Roosevelt Island, a thin, roughly two-mile sliver of land in the East River between Manhattan and Queens, is home to some 14,000 New Yorkers and three independent local news outlets: The Main Street Wire, a bi-weekly print publication, and Roosevelt Islander and Roosevelt Island Daily, both blogs. The Island, a zip code unto itself, is managed by the Roosevelt Island Operating Corporation, a state-run entity that oversees infrastructure projects, provides public safety officers, and runs a sports facility called Sportspark, which has a swimming pool and basketball court. The NYPD has jurisdiction there, but no precinct; when trouble arises, cops make their way over from Queens. This setup, unique among New York City neighborhoods, is often fraught, but always well-covered.
Roosevelt Island, historically a place for hospitals, admitted its first residents in 1975. The first local publication moved in, too. “We had something called The Island Eye, in probably ‘76.” Judith Berdy, President of the The Roosevelt Island Historical Society, recalls. “Then there was The Island View, which was in ‘77 to ‘80.” Those fizzled out. In 1981, Jack Resnick, who calls himself “The Roosevelt Island Doctor” launched the Wire. Resnick, an internist who was among the first wave of residents to move to the Island in the ‘70s, launched the paper in response to the Island’s lack of transit—there was a tram to transport people to and from Manhattan, but it stopped running because its insurance ran out, leaving only the Roosevelt Island Bridge.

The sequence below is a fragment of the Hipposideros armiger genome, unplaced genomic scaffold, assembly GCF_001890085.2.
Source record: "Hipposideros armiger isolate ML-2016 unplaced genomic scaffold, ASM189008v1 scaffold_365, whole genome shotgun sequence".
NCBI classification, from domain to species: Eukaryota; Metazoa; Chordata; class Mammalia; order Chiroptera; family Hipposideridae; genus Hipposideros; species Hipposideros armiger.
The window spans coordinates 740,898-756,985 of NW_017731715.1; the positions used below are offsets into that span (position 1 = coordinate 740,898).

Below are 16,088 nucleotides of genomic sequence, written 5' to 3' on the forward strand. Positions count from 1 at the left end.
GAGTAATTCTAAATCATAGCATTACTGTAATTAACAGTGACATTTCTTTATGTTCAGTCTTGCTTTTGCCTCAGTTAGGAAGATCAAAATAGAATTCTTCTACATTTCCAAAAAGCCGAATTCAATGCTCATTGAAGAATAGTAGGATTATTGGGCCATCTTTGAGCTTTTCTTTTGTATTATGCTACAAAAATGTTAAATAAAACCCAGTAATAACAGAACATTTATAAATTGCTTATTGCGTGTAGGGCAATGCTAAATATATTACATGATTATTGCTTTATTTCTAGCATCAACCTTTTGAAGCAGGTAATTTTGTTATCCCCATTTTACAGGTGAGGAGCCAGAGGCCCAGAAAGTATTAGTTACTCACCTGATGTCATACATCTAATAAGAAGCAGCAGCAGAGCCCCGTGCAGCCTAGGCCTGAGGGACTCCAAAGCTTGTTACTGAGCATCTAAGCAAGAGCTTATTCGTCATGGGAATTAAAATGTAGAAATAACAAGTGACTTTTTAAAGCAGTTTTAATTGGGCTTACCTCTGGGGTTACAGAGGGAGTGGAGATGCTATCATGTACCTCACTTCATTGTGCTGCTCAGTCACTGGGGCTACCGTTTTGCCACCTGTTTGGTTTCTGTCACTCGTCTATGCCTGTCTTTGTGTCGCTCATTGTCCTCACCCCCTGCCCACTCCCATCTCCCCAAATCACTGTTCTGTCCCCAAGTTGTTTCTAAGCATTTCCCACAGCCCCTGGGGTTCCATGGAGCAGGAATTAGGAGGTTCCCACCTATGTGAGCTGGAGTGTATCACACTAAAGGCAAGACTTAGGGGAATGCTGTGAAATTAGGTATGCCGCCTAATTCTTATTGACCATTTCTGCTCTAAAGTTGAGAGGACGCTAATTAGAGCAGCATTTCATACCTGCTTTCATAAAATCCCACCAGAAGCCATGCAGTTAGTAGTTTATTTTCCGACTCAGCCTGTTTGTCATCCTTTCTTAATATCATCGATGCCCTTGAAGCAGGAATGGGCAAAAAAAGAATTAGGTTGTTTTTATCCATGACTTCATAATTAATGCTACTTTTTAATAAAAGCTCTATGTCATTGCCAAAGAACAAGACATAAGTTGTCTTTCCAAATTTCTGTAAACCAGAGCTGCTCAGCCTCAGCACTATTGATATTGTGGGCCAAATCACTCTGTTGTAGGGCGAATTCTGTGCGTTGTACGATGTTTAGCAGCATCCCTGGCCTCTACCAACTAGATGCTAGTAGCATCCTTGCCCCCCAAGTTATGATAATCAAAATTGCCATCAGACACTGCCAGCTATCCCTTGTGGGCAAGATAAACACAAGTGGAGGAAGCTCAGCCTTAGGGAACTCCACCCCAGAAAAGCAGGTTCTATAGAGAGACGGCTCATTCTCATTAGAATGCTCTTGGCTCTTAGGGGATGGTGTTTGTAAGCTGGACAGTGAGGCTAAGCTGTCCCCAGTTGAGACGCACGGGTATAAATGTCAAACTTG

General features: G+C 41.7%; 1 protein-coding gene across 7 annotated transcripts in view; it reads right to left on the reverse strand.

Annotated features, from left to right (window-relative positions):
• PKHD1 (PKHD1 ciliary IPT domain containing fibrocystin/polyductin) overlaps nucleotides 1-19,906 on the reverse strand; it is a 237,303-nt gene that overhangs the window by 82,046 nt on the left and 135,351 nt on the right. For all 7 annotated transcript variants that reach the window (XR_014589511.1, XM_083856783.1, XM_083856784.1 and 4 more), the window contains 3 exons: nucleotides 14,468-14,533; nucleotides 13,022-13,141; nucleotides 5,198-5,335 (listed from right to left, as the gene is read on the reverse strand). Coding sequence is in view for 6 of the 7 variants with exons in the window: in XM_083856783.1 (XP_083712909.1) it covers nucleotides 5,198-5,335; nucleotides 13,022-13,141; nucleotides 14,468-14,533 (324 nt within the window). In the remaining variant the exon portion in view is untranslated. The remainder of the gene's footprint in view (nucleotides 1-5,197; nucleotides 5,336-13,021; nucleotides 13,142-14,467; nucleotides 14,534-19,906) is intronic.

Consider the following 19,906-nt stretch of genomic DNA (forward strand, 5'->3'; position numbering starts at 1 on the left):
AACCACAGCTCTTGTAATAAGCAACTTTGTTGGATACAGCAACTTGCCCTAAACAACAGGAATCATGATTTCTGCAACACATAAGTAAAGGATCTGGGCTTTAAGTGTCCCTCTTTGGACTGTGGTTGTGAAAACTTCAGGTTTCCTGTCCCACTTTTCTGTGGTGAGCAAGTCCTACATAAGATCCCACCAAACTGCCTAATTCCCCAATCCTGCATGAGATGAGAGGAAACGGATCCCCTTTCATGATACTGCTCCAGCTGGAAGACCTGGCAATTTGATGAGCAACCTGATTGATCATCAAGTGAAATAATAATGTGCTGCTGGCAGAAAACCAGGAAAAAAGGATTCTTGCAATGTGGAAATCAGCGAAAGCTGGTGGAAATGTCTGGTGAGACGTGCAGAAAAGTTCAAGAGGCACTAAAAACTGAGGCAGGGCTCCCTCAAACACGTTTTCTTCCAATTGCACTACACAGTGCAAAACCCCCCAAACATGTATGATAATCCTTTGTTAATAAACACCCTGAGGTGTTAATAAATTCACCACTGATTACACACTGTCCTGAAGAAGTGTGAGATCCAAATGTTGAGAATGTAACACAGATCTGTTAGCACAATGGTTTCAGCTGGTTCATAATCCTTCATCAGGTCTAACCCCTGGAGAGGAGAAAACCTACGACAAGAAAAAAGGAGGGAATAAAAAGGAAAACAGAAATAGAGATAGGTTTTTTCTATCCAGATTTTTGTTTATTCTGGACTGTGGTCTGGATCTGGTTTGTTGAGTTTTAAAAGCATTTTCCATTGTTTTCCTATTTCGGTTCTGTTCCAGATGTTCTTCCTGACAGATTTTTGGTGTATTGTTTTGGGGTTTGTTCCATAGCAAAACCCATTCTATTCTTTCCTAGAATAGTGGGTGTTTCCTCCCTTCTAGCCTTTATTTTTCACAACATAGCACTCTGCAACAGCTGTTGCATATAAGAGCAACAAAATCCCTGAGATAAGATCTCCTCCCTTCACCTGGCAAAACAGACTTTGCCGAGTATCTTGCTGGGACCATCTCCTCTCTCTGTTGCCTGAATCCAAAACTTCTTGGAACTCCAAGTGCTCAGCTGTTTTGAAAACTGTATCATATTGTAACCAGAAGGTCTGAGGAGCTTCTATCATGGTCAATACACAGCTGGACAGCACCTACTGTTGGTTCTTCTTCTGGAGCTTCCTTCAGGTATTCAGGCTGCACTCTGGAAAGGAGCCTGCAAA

“We had stuff that was happening and it wasn’t in The New York Times, it wasn’t in the nightly news,” Briana Warsing, 41, the Wire’s current editor and publisher and a Roosevelt Island native, says. The problem persists today. “They misinterpret, they’re wrong,” Warsing says. Among the most common mistakes: depicting the tram as an amusement ride rather than an essential means of public transit; misrepresenting the state’s relationship to the island’s development; and worst of all, confusing it with Randall’s Island, a recreation site run by by the city’s Parks Department.
Today, the Wire has three full-time staffers and delivers bi-weekly print papers from September through June to every apartment on Roosevelt Island, free of charge. It produces calm, copyedited coverage at an even pace, while the two blogs add character and observation to news events: The Daily reflects its gregarious founder in colorful headlines and writing, and the Islander publishing frequent, even-headed quick hits and deep dives on Island goings ons.
There’s plenty of news for all three to write about. Recent Island stories include a deal to keep the Island’s Westview development affordable, and the revelation of the identity of a mystery gunman who shot at an Upper East Side apartment building from Roosevelt Island.
The summer’s top story involved water fountains. In May, the Roosevelt Island Operating Corporation, a public benefit corporation created by the State of New York, cut off water to a Wildlife Freedom Foundation stray cat sanctuary near the Island’s south shore. RIOC claimed it did so because the irrigation system tap WFF was using was causing “pressure-related problems.” WFF’s founder and president Rossana Ceruzzi, according to the Roosevelt Islander, says RIOC shut the tap without any notice.